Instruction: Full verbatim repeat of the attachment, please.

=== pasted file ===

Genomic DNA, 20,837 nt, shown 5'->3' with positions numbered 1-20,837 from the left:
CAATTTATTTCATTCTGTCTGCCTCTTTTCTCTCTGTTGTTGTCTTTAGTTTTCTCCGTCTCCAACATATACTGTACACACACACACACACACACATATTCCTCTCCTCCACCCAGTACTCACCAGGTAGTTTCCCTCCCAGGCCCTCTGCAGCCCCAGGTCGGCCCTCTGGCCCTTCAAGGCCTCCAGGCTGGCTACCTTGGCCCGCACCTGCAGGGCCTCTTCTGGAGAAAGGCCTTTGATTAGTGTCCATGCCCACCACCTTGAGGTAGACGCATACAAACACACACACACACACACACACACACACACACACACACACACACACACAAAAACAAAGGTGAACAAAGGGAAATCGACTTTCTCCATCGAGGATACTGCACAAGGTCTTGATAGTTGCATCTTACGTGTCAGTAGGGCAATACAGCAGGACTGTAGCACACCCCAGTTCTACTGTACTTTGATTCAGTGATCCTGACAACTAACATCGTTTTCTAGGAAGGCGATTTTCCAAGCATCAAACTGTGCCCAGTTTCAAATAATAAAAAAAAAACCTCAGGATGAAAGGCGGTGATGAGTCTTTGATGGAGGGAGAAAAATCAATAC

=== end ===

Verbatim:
Genomic DNA, 20,837 nt, shown 5'->3' with positions numbered 1-20,837 from the left:
CAATTTATTTCATTCTGTCTGCCTCTTTTCTCTCTGTTGTTGTCTTTAGTTTTCTCCGTCTCCAACATATACTGTACACACACACACACACACACATATTCCTCTCCTCCACCCAGTACTCACCAGGTAGTTTCCCTCCCAGGCCCTCTGCAGCCCCAGGTCGGCCCTCTGGCCCTTCAAGGCCTCCAGGCTGGCTACCTTGGCCCGCACCTGCAGGGCCTCTTCTGGAGAAAGGCCTTTGATTAGTGTCCATGCCCACCACCTTGAGGTAGACGCATACAAACACACACACACACACACACACACACACACACACACACACACACACACAAAAACAAAGGTGAACAAAGGGAAATCGACTTTCTCCATCGAGGATACTGCACAAGGTCTTGATAGTTGCATCTTACGTGTCAGTAGGGCAATACAGCAGGACTGTAGCACACCCCAGTTCTACTGTACTTTGATTCAGTGATCCTGACAACTAACATCGTTTTCTAGGAAGGCGATTTTCCAAGCATCAAACTGTGCCCAGTTTCAAATAATAAAAAAAAAACCTCAGGATGAAAGGCGGTGATGAGTCTTTGATGGAGGGAGAAAAATCAATAC